US company EOG Resources is making its first entry into Australia with the acquisition of the Beehive oil prospect off Western Australia from Melbana Energy.
EOG is a Fortune 500 company with an enterprise value of US$32 billion and produced more than 275 million boe last year and it could now be looking to drill its first Australian exploration well as early as next year.
Melbana confirmed Friday it had agreed to sell its 100% interest in the WA-488-P permit, which contains the giant Beehive prospect, to EOG for an upfront payment of US$7.5 million.
It added EOG could be liable for contingent payments of US$5 million, subject to the US company making certain future elections with regards to the permit following completion of an exploration well.
Should EOG make a commercial find that leads to a development, the deal also includes production linked payments of US$10 million for every 25 million barrels of oil equivalent produced.
Melbana confirmed EOG was targeting a well on the Beehive next year, a prospect Melbana has previously estimated to hold 400 million barrels of oil equivalent.
While Melbana will be giving up its interest in the WA-488-P permit, the company will hold on to its recently acquired adjacent acreage - permit areas WA-544-P and NT/P87 - which contain the undeveloped Turtle and Barnett oil discoveries.
“This transaction allows Melbana to retain significant exposure to the upside of a potential Beehive discovery without being exposed to the costs of offshore appraisal and development, which can be expensive and challenging for a junior oil and gas company,” Melbana chairman Andrew Purcell said on Friday.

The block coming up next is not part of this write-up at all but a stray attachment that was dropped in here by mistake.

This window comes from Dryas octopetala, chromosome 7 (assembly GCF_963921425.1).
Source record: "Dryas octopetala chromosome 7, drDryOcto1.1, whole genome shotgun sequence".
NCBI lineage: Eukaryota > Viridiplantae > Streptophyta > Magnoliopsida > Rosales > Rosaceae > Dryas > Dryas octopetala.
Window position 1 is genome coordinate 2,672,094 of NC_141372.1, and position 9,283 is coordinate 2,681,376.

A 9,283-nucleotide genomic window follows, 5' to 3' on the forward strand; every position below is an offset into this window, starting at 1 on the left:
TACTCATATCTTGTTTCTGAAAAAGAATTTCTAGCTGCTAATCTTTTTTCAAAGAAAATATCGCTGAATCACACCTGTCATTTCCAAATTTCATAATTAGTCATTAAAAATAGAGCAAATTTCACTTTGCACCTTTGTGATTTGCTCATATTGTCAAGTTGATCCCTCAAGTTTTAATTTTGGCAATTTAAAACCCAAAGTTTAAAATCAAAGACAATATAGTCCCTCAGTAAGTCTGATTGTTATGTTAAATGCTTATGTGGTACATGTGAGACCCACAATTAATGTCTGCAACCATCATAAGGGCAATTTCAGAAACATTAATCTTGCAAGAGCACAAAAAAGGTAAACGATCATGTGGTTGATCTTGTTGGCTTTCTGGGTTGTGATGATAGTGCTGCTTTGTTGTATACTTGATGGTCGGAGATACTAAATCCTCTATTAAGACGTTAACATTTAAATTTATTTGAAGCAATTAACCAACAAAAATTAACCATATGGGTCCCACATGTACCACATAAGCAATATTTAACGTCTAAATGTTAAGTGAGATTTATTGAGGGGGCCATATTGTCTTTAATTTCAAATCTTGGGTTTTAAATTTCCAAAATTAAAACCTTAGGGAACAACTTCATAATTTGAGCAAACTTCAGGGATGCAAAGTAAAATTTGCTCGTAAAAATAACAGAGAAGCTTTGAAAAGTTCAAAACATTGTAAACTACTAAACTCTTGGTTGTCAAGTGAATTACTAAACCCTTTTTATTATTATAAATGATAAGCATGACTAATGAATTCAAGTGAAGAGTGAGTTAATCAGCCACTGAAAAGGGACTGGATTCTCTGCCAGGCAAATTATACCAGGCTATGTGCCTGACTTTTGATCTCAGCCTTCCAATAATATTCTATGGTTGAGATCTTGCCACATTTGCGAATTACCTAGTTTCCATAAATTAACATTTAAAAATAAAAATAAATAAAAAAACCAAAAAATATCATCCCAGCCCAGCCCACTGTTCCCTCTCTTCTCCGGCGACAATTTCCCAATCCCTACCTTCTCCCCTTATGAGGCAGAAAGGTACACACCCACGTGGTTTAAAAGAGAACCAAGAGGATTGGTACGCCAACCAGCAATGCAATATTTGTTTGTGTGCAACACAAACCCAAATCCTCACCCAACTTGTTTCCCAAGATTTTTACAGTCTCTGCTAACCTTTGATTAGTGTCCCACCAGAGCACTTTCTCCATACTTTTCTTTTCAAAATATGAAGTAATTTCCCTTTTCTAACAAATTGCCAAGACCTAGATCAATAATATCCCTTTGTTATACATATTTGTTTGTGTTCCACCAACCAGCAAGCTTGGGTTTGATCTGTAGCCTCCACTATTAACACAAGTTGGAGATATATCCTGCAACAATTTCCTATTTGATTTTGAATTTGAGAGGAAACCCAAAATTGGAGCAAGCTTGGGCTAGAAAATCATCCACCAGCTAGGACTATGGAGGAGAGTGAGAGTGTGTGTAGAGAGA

“The testing of this new and exciting play type in Australia, responsible for some of the world’s largest hydrocarbon discoveries, is what all the years of effort have been for and we are heartened that such an experienced and well-resourced company as EOG, known for being ahead of the curve when it comes to identifying new areas, will be responsible for the final stage of this journey.”
Deal still conditional
The deal is still subject to certain conditions, including regulatory approvals as well as receiving approval to suspend and extend the remaining permit obligations.
The current permit obligations, which were already extended last year, would require an exploration well to be drilled before 21 December this year.
Melbana had initially been on the hunt for a partner to drill the Beehive prospect and claimed earlier this year several parties were “advanced in their assessment” of the potential farm-in opportunity.
The Australian junior had already seen two potential farm-out deals for the acreage collapse in recent years, with French supermajor Total dropping an option in 2019 to earn a 40% share in the permit after funding a 3D shoot with Australia’s Santos.
Santos then elected to walk away from an option to gain an 80% interest in the permit last year in a deal that was also subject to it being able to secure another partner to participate in the drilling of Beehive.